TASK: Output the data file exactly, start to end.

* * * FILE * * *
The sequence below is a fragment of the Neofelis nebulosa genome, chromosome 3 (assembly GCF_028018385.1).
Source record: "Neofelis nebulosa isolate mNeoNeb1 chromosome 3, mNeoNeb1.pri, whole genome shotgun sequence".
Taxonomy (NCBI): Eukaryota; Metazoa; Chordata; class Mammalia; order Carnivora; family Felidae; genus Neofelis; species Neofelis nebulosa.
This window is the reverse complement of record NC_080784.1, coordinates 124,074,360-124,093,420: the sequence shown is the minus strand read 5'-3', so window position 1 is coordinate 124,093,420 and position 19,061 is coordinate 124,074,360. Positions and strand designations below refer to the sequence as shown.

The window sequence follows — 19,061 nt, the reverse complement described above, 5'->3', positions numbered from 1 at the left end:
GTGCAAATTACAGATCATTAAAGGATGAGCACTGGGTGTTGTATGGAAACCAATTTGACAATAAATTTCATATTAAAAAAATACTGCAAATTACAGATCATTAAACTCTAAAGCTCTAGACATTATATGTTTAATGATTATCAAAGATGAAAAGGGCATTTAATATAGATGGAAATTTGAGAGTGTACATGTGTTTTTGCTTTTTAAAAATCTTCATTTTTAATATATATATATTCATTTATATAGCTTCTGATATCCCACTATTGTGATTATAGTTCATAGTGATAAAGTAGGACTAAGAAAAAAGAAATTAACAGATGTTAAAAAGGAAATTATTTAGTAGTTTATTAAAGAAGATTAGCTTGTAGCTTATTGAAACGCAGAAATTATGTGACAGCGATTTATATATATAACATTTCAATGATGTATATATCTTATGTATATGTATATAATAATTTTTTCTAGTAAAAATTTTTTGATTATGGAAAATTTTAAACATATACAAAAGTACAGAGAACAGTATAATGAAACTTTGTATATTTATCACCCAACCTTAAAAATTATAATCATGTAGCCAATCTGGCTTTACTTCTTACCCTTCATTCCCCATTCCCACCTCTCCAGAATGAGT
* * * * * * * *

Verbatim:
The sequence below is a fragment of the Neofelis nebulosa genome, chromosome 3 (assembly GCF_028018385.1).
Source record: "Neofelis nebulosa isolate mNeoNeb1 chromosome 3, mNeoNeb1.pri, whole genome shotgun sequence".
Taxonomy (NCBI): Eukaryota; Metazoa; Chordata; class Mammalia; order Carnivora; family Felidae; genus Neofelis; species Neofelis nebulosa.
This window is the reverse complement of record NC_080784.1, coordinates 124,074,360-124,093,420: the sequence shown is the minus strand read 5'-3', so window position 1 is coordinate 124,093,420 and position 19,061 is coordinate 124,074,360. Positions and strand designations below refer to the sequence as shown.

The window sequence follows — 19,061 nt, the reverse complement described above, 5'->3', positions numbered from 1 at the left end:
GTGCAAATTACAGATCATTAAAGGATGAGCACTGGGTGTTGTATGGAAACCAATTTGACAATAAATTTCATATTAAAAAAATACTGCAAATTACAGATCATTAAACTCTAAAGCTCTAGACATTATATGTTTAATGATTATCAAAGATGAAAAGGGCATTTAATATAGATGGAAATTTGAGAGTGTACATGTGTTTTTGCTTTTTAAAAATCTTCATTTTTAATATATATATATTCATTTATATAGCTTCTGATATCCCACTATTGTGATTATAGTTCATAGTGATAAAGTAGGACTAAGAAAAAAGAAATTAACAGATGTTAAAAAGGAAATTATTTAGTAGTTTATTAAAGAAGATTAGCTTGTAGCTTATTGAAACGCAGAAATTATGTGACAGCGATTTATATATATAACATTTCAATGATGTATATATCTTATGTATATGTATATAATAATTTTTTCTAGTAAAAATTTTTTGATTATGGAAAATTTTAAACATATACAAAAGTACAGAGAACAGTATAATGAAACTTTGTATATTTATCACCCAACCTTAAAAATTATAATCATGTAGCCAATCTGGCTTTACTTCTTACCCTTCATTCCCCATTCCCACCTCTCCAGAATGAGT